13. Further research points at this car requiring new Catalytic converters, sensors and some repairs to wiring. If I was to 'get by' then I'd take a chance on an upstream sensor replacement and 1 new Cat, but I want to see it done properly so the two options for me to decide is to bin the entire exhaust and get a Powerflow or something similar or install two Magnaflow high flow Cats and all new sensors. I'm looking at pricing but it's not on the priority list, the car is running and the fault is intermittent, plus it's not being used for much at the moment. What is priority is sorting the rear bushes. The company supplying them failed to deliver and I requested a refund today. It's frustrating as I've a bit of time to spend on the car right now, not so much next month, so fingers crossed that I get refunded soon and buy bushes direct from the supplier for another £30 on top, and get them delivered asap, but it is what it is. The priority after that is Tyres. It has deathrings on the front and 10 year old pilots on the back which have seen a bit of action with kerbstones. They all need to go and this is around a £750 bill. With an alignment, we're over £800 all in. Once done though, they'll see the best part of 2 years if I avoid all the screws, potholes, old ladies, and other shite laying in the road. Today I spent a couple of hours sorting the shed out. It gets really untidy and blocked up very quickly. Doing all these little jobs and bits and pieces in the cold and dark usually resulted in me just chucking stuff in there and going in for me tea... until I could bear it no more. What I did find was the old Mechatronics out of the gearbox still hanging around, so for your interest, this is what it looks like. The TCM is pretty much all the black plastic bit which includes two built in turbine speed sensors and the shift sensor, the latter being my issue and is seen being the beige coloured plastic on the left. Here is a closer image of it. This slidey bit of plastic is moved by the metal rod via the shift linkage which comes from a cable in the car and it tells the TCM what you have selected. This one has a hard time doing that and produced code P0705. They are known to have been swapped out, but it's a bit of messing around drilling rivets, cutting ribbon like connections and soldering in the replacement. It doesn't look or sound like the most reliable way of doing it. Here is the underside and the bit you see with the sump removed. Those blue and yellow cylinders are the shift solenoids with can also go bad. As far as diagnostics can tell, these are ok so are kept for spares. There are several bolts to undo to get this out which are slightly larger than those you can see left in. You can only take those out, touch these and you'll split the valve block seal which I can imagine, is not fun. This thing is thrown in all s type boxes from around 2002 onwards, as well as many other makes. Whist I was at it, I cut open the old engine oil filter to look for crap, and it was dirty but there was no nasty bits. I cut the fuel filter open too. I was a little surprised at what I saw. Don't mind the metal shavings, I took a saw to it, what surprised me was the way in which the grey rubber had started to break up. Not so bad if the bulk of it was before filtration but I found some after too. And you can tell that by looking into the hole in the middle. There was actually a fragment in there. This was a Wix filter. I cannot tell how long it's been in there and have to assume it's longer than 6 years. It's a good reminder to change your filters gents. I now need to have a look at the fuel system after filtration and check none of this rubber crap has made it through. Great.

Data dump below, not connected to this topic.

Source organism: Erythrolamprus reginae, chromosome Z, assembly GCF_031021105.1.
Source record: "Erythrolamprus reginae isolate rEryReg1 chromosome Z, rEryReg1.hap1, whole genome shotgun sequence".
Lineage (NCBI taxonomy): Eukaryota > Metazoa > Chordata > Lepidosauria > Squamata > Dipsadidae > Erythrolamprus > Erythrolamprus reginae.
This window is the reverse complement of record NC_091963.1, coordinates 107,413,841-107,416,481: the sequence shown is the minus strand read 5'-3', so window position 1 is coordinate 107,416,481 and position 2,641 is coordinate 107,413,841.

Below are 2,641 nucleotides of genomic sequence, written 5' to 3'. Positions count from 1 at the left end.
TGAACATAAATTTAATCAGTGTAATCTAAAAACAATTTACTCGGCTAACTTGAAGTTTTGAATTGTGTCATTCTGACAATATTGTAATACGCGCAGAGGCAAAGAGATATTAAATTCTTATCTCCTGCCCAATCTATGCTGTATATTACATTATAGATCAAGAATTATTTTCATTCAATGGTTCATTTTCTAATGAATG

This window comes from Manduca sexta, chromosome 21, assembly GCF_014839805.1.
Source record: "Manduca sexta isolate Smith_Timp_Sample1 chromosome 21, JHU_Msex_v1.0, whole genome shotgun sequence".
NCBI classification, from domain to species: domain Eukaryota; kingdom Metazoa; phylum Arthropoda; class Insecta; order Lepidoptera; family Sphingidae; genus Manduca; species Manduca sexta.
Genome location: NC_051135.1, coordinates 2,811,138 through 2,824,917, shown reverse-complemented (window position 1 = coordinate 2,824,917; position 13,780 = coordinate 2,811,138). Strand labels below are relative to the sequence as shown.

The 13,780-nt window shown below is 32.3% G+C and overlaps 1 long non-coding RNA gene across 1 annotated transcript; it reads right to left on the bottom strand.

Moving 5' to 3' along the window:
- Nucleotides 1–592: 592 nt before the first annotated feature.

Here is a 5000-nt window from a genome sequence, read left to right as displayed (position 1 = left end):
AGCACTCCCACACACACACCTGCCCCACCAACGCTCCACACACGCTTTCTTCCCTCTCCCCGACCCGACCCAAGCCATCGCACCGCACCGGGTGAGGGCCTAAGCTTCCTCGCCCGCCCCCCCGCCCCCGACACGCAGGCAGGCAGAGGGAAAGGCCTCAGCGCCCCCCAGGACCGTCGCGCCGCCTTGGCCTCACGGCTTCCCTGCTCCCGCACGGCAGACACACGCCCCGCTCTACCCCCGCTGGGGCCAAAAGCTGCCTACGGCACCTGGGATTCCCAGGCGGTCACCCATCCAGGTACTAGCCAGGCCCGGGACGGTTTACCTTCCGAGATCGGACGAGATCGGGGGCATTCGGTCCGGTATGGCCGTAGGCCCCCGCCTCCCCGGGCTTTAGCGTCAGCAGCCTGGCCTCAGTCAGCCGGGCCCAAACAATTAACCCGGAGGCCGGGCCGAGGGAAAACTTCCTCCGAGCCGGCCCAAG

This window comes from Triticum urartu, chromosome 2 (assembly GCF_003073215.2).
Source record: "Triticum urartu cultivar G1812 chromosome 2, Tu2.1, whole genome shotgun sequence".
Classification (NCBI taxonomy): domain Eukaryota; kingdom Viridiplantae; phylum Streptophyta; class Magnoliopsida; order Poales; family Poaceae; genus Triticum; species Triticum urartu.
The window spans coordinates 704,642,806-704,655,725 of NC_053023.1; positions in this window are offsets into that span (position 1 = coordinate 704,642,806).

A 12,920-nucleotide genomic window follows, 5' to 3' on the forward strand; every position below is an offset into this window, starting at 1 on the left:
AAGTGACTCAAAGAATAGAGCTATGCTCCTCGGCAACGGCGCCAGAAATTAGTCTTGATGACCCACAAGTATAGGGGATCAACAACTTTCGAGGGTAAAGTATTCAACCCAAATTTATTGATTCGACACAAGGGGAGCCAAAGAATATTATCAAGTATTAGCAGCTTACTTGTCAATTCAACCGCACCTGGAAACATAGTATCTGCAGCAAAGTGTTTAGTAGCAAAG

14. Yeah, that was pretty much it. Must have had a fly go past the sensor or something stoopid like that, that the designers never thought about.